The Staying Power of To Kill a Mockingbird

Since its publication in 1960, the novel To Kill a Mockingbird by Harper Lee has sold more than 30 million copies. As many as one million copies continue to be sold each year. In a 1991 survey of members of the Book of the Month club, respondents named To Kill a Mockingbird right behind the Bible as the book they read more frequently than any other. There are more than 1,500 customer reviews of the book posted at

The book relates the story of a white lawyer and his family in Alabama in the late 1950s. The white man, Atticus Finch, later played by Gregory Peck in the movie version of the novel, defends a black man wrongly accused of the rape of a white woman. The book was so controversial that in 1966 it was banned by the school district in Richmond, Virginia.

One of the reasons the book persists as a bestseller is that it is adopted by high school English classes across America. But the book also continues to find its way into the curriculum on college campuses.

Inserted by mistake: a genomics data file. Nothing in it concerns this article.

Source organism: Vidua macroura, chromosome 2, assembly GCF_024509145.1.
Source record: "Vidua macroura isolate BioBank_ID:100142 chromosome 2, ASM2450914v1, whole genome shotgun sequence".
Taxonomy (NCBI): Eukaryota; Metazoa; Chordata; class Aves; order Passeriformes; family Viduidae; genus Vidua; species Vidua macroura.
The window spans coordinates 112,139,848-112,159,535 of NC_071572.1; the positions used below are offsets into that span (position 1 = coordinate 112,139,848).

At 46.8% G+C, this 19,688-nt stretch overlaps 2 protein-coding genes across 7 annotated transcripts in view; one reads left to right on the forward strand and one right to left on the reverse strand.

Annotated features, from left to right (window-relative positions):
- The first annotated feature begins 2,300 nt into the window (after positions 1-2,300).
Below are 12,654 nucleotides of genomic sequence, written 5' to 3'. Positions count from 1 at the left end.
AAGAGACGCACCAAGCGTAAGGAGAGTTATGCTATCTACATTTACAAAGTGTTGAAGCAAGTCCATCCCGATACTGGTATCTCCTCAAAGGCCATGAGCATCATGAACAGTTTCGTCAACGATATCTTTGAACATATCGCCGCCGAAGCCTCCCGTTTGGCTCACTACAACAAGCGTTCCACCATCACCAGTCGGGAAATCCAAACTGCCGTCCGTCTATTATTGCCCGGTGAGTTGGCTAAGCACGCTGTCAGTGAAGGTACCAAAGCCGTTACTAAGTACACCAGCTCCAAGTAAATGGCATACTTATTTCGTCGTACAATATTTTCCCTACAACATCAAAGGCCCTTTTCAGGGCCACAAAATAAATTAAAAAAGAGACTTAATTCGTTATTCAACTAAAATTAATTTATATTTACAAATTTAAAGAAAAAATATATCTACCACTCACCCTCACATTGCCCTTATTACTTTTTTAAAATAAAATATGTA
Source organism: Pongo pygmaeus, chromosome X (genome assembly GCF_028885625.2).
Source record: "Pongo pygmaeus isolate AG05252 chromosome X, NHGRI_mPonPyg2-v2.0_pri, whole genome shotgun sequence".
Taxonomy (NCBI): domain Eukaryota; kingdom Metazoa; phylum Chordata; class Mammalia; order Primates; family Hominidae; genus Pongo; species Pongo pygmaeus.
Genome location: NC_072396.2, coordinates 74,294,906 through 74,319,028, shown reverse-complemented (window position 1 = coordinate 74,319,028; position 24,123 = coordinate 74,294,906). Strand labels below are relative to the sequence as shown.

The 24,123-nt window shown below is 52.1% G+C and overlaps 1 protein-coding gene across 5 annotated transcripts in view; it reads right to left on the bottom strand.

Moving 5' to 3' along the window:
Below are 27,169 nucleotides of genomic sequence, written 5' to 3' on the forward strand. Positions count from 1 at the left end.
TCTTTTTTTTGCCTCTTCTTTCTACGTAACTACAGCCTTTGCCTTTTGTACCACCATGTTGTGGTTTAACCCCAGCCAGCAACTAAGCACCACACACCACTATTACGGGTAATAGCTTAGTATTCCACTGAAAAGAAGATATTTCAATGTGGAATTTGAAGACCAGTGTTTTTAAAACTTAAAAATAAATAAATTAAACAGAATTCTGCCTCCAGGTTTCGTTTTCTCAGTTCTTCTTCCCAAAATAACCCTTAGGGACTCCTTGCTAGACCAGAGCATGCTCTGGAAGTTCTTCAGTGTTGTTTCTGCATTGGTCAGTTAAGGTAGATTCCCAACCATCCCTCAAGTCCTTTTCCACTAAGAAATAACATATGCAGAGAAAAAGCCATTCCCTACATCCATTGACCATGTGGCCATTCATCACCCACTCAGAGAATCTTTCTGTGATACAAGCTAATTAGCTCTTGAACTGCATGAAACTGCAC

A JBHE survey of the website of the eight Ivy League colleges found 691 references to either the book or the movie. There were more than 400 references on the University of Pennsylvania site alone. Dartmouth College had the fewest references with five. At Princeton, the book is used in the 300-level course Literature and Law.

In contrast, there is very little mention of To Kill a Mockingbird on the websites of the nation’s most prestigious black colleges. A JBHE search of the websites at Morehouse College and Spelman College found only one reference to the book on each site.